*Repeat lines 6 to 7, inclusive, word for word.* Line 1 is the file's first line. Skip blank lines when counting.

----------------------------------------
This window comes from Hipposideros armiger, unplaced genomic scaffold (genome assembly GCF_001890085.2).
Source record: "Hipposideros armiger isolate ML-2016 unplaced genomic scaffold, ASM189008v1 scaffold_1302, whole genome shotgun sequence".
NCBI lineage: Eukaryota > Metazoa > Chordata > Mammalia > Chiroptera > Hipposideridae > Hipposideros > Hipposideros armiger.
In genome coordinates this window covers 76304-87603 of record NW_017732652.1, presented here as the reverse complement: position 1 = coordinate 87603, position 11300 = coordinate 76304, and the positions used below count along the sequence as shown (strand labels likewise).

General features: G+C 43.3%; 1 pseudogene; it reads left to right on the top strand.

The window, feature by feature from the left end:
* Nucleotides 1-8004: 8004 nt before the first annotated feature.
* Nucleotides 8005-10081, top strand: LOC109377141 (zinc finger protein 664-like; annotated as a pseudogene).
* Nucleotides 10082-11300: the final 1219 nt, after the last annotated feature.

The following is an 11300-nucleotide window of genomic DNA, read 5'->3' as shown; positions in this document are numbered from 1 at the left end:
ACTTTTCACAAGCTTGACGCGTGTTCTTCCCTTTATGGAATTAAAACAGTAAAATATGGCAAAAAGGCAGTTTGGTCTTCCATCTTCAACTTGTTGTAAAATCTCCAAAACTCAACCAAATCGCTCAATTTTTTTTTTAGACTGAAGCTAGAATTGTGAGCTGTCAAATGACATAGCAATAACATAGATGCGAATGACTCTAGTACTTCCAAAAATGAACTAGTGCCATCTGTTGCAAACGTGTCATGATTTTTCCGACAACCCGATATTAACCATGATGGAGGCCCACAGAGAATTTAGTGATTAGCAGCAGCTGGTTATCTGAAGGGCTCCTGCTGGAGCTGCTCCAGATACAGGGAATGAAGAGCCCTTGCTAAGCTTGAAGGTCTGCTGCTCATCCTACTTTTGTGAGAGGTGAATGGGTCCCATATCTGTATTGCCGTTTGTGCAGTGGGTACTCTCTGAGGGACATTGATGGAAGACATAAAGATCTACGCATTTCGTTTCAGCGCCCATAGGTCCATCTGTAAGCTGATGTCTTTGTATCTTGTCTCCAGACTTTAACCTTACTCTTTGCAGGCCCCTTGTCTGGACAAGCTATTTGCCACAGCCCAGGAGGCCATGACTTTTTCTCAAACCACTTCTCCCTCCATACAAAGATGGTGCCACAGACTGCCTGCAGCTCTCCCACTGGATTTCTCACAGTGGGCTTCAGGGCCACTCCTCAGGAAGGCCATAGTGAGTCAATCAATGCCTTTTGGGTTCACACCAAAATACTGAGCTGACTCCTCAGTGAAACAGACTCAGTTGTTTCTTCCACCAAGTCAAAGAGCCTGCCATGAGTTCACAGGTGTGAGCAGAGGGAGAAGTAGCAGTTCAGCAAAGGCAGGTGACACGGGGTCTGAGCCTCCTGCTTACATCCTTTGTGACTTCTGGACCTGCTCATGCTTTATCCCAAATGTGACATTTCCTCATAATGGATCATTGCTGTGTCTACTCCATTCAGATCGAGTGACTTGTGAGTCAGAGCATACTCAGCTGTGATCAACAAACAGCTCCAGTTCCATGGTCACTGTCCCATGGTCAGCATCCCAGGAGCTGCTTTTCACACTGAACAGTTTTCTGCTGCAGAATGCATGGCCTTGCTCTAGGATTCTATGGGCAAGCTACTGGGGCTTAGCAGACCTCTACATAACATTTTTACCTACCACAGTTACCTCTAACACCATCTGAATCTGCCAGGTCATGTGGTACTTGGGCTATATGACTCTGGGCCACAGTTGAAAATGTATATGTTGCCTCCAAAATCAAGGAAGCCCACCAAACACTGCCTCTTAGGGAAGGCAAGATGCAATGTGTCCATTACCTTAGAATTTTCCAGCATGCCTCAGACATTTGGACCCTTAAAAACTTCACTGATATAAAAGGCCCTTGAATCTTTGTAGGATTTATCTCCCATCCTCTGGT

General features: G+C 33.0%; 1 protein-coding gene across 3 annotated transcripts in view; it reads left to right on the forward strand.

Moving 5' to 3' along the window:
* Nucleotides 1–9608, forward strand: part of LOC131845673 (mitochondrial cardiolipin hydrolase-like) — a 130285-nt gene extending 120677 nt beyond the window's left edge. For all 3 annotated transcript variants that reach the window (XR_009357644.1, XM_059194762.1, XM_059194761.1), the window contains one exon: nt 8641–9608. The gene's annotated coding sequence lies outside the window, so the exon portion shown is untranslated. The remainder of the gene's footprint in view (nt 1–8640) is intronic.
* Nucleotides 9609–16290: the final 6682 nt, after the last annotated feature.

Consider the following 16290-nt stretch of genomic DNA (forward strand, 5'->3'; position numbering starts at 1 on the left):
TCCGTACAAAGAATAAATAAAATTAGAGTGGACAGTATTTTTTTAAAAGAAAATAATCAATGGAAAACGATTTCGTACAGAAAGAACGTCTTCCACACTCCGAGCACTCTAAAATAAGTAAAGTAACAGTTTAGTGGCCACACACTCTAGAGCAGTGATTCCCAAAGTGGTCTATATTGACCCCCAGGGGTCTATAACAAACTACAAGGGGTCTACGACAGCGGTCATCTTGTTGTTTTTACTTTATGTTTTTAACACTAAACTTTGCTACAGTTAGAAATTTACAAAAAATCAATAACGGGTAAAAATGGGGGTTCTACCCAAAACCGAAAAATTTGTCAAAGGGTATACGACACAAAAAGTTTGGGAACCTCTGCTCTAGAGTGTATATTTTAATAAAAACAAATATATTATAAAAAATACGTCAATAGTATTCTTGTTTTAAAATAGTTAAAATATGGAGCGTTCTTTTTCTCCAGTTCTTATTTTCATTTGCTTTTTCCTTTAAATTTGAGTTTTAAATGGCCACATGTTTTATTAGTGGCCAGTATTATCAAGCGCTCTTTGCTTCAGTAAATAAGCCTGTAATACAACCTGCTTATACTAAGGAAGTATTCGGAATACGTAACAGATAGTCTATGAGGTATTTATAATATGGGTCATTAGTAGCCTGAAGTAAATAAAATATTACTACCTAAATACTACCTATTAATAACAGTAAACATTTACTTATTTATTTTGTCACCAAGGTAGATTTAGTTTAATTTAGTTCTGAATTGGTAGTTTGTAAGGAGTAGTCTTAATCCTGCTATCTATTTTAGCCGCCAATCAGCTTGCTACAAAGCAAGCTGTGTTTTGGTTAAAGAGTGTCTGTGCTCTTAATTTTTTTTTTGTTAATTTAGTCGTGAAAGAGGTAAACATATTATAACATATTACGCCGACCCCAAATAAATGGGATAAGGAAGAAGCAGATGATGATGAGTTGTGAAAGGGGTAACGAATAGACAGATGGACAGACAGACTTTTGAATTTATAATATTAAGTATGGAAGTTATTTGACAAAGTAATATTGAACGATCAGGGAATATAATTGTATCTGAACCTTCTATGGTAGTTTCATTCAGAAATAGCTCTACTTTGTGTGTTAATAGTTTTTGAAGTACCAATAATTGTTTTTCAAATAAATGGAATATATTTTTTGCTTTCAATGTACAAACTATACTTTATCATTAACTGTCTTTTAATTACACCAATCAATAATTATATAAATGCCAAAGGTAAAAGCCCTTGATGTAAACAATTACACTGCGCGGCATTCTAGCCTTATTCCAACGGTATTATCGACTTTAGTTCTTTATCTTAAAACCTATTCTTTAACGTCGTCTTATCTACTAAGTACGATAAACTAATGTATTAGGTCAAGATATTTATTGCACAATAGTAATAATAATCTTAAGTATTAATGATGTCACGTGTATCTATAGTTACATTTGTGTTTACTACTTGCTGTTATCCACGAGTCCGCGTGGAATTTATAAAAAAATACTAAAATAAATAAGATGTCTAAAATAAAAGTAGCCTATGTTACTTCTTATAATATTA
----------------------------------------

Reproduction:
The window, feature by feature from the left end:
* Nucleotides 1-8004: 8004 nt before the first annotated feature.